Therapeutic equivalence of alendronate 70 mg once-weekly and alendronate 10 mg daily in the treatment of osteoporosis. Alendronate Once-Weekly Study Group.
ABSTRACT Dosing convenience is a key element in the effective management of any chronic disease, and is particularly important in the long-term management of osteoporosis. Less frequent dosing with any medication may enhance compliance, thereby maximizing the effectiveness of therapy. Animal data support the rationale that once-weekly dosing with alendronate 70 mg (7 times the daily oral treatment dose) could provide similar efficacy to daily dosing with alendronate 10 mg due to its long duration of effect in bone. In addition, dog studies suggest that the potential for esophageal irritation, observed with daily oral bisphosphonates, may be substantially reduced with once-weekly dosing. This dosing regimen would provide patients with increased convenience and would be likely to enhance patient compliance. We compared the efficacy and safety of treatment with oral once-weekly alendronate 70 mg (N=519), twice-weekly alendronate 35 mg (N=369), and daily alendronate 10 mg (N=370) in a one-year, double-blind, multicenter study of postmenopausal women (ages 42 to 95) with osteoporosis (bone mineral density [BMD] of either lumbar spine or femoral neck at least 2.5 SDs below peak premenopausal mean, or prior vertebral or hip fracture). The primary efficacy endpoint was the comparability of increases in lumbar spine BMD, using strict pre-defined equivalence criteria. Secondary endpoints included changes in BMD at the hip and total body and rate of bone turnover, as assessed by biochemical markers. Both of the new regimens fully satisfied the equivalence criteria relative to daily therapy. Mean increases in lumbar spine BMD at 12 months were: 5.1% (95% CI 4.8, 5.4) in the 70 mg once-weekly group, 5.2% (4.9, 5.6) in the 35 mg twice-weekly group, and 5.4% (5.0, 5.8) in the 10 mg daily treatment group. Increases in BMD at the total hip, femoral neck, trochanter, and total body were similar for the three dosing regimens. All three treatment groups similarly reduced biochemical markers of bone resorption (urinary N-telopeptides of type I collagen) and bone formation (serum bone-specific alkaline phosphatase) into the middle of the premenopausal reference range. All treatment regimens were well tolerated with a similar incidence of upper GI adverse experiences. There were fewer serious upper GI adverse experiences and a trend toward a lower incidence of esophageal events in the once-weekly dosing group compared to the daily dosing group. These data are consistent with preclinical animal models, and suggest that once-weekly dosing has the potential for improved upper GI tolerability. Clinical fractures, captured as adverse experiences, were similar among the groups. We conclude that the alendronate 70 mg once-weekly dosing regimen will provide patients with a more convenient, therapeutically equivalent alternative to daily dosing, and may enhance compliance and long-term persistence with therapy.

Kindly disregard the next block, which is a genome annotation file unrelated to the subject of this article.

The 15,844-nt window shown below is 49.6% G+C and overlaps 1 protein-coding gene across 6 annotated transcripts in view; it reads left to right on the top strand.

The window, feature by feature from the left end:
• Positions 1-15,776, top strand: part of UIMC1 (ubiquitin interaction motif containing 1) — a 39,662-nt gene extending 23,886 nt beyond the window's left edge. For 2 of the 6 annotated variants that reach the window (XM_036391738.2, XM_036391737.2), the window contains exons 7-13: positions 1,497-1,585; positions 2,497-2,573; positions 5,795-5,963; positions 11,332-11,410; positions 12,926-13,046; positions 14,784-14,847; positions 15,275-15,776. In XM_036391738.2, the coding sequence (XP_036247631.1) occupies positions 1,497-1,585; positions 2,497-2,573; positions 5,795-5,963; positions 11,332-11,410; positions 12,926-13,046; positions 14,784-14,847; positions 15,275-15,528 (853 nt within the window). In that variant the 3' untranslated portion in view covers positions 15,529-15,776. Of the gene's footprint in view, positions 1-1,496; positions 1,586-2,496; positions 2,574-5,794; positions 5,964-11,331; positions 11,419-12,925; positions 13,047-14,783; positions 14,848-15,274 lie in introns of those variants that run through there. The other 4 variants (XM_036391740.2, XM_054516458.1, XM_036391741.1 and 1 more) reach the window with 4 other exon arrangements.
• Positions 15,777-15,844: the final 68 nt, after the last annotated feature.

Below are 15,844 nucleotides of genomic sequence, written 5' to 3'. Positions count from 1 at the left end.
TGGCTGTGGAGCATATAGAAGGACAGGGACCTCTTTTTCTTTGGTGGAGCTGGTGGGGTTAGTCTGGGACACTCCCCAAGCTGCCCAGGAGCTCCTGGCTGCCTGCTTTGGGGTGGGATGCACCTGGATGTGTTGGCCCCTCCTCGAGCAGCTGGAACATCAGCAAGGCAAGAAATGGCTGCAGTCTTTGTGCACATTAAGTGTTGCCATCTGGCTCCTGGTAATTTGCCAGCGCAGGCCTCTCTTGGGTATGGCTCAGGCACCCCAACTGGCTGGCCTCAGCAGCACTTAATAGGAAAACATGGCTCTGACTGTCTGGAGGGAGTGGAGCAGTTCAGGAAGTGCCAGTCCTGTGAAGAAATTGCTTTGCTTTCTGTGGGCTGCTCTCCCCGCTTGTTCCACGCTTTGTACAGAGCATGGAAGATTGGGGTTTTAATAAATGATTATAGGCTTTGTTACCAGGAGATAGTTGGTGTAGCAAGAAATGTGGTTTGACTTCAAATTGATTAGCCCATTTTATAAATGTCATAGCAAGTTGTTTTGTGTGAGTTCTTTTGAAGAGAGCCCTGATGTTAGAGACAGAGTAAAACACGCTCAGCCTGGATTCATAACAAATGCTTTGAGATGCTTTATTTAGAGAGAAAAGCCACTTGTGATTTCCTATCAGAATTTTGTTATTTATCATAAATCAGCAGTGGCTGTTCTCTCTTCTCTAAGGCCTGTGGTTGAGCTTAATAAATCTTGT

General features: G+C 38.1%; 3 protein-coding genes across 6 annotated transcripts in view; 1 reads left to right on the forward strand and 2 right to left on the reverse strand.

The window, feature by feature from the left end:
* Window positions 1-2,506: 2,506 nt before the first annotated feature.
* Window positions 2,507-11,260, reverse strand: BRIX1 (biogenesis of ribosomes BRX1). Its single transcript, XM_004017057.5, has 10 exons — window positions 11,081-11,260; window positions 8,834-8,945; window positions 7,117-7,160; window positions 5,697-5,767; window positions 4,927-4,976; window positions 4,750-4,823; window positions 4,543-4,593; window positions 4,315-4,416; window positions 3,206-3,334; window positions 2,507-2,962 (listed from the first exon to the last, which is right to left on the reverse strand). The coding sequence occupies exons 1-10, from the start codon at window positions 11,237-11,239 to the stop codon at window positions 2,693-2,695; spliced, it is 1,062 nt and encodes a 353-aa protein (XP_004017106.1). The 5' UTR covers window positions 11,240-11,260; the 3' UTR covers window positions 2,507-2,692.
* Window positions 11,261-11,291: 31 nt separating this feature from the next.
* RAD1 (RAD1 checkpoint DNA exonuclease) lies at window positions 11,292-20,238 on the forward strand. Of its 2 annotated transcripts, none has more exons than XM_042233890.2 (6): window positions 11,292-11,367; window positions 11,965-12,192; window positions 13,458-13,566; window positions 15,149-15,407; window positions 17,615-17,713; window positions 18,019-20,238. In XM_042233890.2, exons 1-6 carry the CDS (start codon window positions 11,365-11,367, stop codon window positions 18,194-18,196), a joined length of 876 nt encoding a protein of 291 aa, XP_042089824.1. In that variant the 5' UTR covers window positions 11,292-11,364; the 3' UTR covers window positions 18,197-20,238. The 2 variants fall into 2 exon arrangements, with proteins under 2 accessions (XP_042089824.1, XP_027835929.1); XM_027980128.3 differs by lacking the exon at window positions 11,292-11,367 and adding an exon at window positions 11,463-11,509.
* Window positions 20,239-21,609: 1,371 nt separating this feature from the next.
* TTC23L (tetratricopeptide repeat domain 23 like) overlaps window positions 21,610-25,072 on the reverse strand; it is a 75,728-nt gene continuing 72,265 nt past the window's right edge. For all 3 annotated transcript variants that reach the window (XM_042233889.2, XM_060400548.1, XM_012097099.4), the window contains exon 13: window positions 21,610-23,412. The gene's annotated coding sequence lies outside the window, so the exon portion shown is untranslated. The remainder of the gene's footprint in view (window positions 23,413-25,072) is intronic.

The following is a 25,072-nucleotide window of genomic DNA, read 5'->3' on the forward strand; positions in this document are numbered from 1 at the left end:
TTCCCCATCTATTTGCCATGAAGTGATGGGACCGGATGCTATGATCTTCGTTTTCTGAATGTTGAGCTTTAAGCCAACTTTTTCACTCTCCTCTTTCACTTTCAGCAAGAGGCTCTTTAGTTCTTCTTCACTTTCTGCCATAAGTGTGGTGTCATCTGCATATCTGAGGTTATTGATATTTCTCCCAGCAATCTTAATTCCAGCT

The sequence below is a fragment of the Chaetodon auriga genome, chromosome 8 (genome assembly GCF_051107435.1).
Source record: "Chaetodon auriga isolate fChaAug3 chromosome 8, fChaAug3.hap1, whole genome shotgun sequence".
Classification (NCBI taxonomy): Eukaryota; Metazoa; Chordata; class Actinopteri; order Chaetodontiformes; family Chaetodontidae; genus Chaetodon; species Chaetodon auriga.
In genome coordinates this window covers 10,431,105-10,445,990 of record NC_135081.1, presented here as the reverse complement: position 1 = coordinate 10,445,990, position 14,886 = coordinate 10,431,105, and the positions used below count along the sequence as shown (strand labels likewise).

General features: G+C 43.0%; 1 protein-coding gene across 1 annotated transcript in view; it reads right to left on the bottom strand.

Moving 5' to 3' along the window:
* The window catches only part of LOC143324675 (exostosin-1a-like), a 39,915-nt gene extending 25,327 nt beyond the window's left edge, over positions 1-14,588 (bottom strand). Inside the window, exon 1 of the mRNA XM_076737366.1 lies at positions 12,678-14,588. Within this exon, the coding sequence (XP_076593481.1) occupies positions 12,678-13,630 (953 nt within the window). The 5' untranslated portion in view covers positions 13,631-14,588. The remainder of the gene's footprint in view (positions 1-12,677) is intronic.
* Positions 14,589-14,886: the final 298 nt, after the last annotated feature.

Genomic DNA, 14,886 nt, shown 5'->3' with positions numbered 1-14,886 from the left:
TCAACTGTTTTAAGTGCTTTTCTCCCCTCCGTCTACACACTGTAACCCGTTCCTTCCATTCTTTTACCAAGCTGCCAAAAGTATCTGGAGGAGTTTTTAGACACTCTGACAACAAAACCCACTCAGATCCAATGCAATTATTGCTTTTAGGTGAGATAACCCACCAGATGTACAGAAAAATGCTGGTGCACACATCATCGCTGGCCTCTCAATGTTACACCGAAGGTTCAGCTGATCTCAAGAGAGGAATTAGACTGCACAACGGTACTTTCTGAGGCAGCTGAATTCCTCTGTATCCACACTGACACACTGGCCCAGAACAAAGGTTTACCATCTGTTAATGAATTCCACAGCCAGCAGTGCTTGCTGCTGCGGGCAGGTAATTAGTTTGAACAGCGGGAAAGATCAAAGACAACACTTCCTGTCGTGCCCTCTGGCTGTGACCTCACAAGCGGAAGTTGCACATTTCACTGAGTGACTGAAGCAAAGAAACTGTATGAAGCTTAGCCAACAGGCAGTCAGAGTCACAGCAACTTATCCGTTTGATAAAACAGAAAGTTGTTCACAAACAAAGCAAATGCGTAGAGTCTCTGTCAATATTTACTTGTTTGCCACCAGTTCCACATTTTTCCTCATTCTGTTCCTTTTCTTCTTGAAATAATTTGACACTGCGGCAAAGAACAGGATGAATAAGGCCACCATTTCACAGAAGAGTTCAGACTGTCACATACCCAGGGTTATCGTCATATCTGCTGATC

- Journal of bone and mineral research: the official journal of the American Society for Bone and Mineral Research 08/2012; 27(8):1623-6. · 6.04 Impact Factor